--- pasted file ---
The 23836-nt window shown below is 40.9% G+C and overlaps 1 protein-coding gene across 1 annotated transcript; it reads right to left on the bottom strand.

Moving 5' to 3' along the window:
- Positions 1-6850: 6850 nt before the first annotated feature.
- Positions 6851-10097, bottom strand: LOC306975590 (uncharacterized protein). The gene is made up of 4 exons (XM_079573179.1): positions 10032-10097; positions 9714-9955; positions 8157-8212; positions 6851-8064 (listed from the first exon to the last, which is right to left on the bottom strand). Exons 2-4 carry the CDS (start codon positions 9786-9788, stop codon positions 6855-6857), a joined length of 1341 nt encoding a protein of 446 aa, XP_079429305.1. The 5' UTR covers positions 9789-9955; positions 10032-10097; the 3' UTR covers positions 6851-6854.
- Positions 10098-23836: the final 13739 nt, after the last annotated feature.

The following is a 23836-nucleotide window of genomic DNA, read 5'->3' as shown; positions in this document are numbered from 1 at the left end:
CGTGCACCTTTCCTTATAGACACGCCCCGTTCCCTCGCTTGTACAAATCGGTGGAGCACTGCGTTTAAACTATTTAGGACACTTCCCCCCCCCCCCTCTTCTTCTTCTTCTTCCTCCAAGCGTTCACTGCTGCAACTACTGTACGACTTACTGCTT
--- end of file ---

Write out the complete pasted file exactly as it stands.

The 23836-nt window shown below is 40.9% G+C and overlaps 1 protein-coding gene across 1 annotated transcript; it reads right to left on the bottom strand.

Moving 5' to 3' along the window:
- Positions 1-6850: 6850 nt before the first annotated feature.
- Positions 6851-10097, bottom strand: LOC306975590 (uncharacterized protein). The gene is made up of 4 exons (XM_079573179.1): positions 10032-10097; positions 9714-9955; positions 8157-8212; positions 6851-8064 (listed from the first exon to the last, which is right to left on the bottom strand). Exons 2-4 carry the CDS (start codon positions 9786-9788, stop codon positions 6855-6857), a joined length of 1341 nt encoding a protein of 446 aa, XP_079429305.1. The 5' UTR covers positions 9789-9955; positions 10032-10097; the 3' UTR covers positions 6851-6854.
- Positions 10098-23836: the final 13739 nt, after the last annotated feature.

The following is a 23836-nucleotide window of genomic DNA, read 5'->3' as shown; positions in this document are numbered from 1 at the left end:
CGTGCACCTTTCCTTATAGACACGCCCCGTTCCCTCGCTTGTACAAATCGGTGGAGCACTGCGTTTAAACTATTTAGGACACTTCCCCCCCCCCCCTCTTCTTCTTCTTCTTCCTCCAAGCGTTCACTGCTGCAACTACTGTACGACTTACTGCTT